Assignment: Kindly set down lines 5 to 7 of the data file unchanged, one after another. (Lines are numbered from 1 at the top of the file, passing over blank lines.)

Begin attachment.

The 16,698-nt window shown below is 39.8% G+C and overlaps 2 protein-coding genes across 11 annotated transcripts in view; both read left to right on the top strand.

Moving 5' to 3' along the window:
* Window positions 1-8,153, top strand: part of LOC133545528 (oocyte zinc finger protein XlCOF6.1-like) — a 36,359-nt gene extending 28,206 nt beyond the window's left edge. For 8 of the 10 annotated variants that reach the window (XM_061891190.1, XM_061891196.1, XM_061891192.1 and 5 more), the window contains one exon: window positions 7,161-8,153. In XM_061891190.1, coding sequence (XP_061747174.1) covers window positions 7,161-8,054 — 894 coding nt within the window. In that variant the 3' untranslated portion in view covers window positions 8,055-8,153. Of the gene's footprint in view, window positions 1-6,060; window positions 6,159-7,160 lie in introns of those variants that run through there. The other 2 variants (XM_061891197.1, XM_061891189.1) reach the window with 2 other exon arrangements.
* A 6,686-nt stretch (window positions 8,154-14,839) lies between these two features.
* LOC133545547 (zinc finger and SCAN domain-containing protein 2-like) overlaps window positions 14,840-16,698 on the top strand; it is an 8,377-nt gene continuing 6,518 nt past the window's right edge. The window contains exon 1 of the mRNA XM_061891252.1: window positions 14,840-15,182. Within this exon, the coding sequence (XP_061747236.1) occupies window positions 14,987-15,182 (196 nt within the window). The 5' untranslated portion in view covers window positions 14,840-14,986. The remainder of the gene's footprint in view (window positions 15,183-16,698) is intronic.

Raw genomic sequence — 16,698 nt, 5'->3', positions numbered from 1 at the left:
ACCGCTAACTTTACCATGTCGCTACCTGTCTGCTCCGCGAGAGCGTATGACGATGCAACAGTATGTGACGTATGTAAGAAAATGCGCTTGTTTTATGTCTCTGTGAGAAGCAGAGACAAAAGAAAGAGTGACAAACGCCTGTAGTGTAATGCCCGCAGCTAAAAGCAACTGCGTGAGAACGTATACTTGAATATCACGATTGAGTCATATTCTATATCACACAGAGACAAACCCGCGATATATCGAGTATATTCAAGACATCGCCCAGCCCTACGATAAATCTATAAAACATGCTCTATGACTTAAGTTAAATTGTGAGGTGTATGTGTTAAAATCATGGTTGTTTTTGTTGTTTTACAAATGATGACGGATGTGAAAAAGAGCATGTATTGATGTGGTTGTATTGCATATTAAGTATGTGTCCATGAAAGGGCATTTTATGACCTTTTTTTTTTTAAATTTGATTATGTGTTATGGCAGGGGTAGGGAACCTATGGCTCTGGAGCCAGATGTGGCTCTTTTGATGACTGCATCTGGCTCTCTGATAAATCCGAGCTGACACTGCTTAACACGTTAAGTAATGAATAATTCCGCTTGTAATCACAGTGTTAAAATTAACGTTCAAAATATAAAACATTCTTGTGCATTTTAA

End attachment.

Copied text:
* LOC133545547 (zinc finger and SCAN domain-containing protein 2-like) overlaps window positions 14,840-16,698 on the top strand; it is an 8,377-nt gene continuing 6,518 nt past the window's right edge. The window contains exon 1 of the mRNA XM_061891252.1: window positions 14,840-15,182. Within this exon, the coding sequence (XP_061747236.1) occupies window positions 14,987-15,182 (196 nt within the window). The 5' untranslated portion in view covers window positions 14,840-14,986. The remainder of the gene's footprint in view (window positions 15,183-16,698) is intronic.

Raw genomic sequence — 16,698 nt, 5'->3', positions numbered from 1 at the left:
ACCGCTAACTTTACCATGTCGCTACCTGTCTGCTCCGCGAGAGCGTATGACGATGCAACAGTATGTGACGTATGTAAGAAAATGCGCTTGTTTTATGTCTCTGTGAGAAGCAGAGACAAAAGAAAGAGTGACAAACGCCTGTAGTGTAATGCCCGCAGCTAAAAGCAACTGCGTGAGAACGTATACTTGAATATCACGATTGAGTCATATTCTATATCACACAGAGACAAACCCGCGATATATCGAGTATATTCAAGACATCGCCCAGCCCTACGATAAATCTATAAAACATGCTCTATGACTTAAGTTAAATTGTGAGGTGTATGTGTTAAAATCATGGTTGTTTTTGTTGTTTTACAAATGATGACGGATGTGAAAAAGAGCATGTATTGATGTGGTTGTATTGCATATTAAGTATGTGTCCATGAAAGGGCATTTTATGACCTTTTTTTTTTTAAATTTGATTATGTGTTATGGCAGGGGTAGGGAACCTATGGCTCTGGAGCCAGATGTGGCTCTTTTGATGACTGCATCTGGCTCTCTGATAAATCCGAGCTGACACTGCTTAACACGTTAAGTAATGAATAATTCCGCTTGTAATCACAGTGTTAAAATTAACGTTCAAAATATAAAACATTCTTGTGCATTTTAA